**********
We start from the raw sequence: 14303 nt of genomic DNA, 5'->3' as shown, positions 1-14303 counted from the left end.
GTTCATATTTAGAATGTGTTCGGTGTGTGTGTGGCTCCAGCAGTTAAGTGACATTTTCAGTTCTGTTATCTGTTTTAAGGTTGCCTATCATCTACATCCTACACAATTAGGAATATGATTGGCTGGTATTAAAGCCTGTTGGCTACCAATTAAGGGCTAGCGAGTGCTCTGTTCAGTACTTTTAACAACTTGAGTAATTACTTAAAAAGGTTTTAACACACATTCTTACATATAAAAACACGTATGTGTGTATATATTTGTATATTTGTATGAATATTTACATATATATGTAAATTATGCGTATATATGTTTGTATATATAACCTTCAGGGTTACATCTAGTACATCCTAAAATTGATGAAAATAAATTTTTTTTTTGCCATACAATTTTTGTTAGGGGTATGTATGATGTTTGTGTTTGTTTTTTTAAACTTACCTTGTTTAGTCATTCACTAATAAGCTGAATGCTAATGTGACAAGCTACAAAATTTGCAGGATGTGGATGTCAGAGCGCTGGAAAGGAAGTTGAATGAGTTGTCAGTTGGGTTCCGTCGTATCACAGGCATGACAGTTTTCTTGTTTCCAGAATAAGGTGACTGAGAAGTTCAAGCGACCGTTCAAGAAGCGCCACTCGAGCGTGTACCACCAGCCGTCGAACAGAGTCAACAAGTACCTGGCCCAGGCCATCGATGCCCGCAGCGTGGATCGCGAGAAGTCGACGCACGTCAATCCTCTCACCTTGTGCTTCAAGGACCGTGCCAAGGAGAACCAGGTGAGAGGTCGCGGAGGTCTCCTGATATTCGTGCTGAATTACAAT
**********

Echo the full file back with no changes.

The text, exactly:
We start from the raw sequence: 14303 nt of genomic DNA, 5'->3' as shown, positions 1-14303 counted from the left end.
GTTCATATTTAGAATGTGTTCGGTGTGTGTGTGGCTCCAGCAGTTAAGTGACATTTTCAGTTCTGTTATCTGTTTTAAGGTTGCCTATCATCTACATCCTACACAATTAGGAATATGATTGGCTGGTATTAAAGCCTGTTGGCTACCAATTAAGGGCTAGCGAGTGCTCTGTTCAGTACTTTTAACAACTTGAGTAATTACTTAAAAAGGTTTTAACACACATTCTTACATATAAAAACACGTATGTGTGTATATATTTGTATATTTGTATGAATATTTACATATATATGTAAATTATGCGTATATATGTTTGTATATATAACCTTCAGGGTTACATCTAGTACATCCTAAAATTGATGAAAATAAATTTTTTTTTTGCCATACAATTTTTGTTAGGGGTATGTATGATGTTTGTGTTTGTTTTTTTAAACTTACCTTGTTTAGTCATTCACTAATAAGCTGAATGCTAATGTGACAAGCTACAAAATTTGCAGGATGTGGATGTCAGAGCGCTGGAAAGGAAGTTGAATGAGTTGTCAGTTGGGTTCCGTCGTATCACAGGCATGACAGTTTTCTTGTTTCCAGAATAAGGTGACTGAGAAGTTCAAGCGACCGTTCAAGAAGCGCCACTCGAGCGTGTACCACCAGCCGTCGAACAGAGTCAACAAGTACCTGGCCCAGGCCATCGATGCCCGCAGCGTGGATCGCGAGAAGTCGACGCACGTCAATCCTCTCACCTTGTGCTTCAAGGACCGTGCCAAGGAGAACCAGGTGAGAGGTCGCGGAGGTCTCCTGATATTCGTGCTGAATTACAAT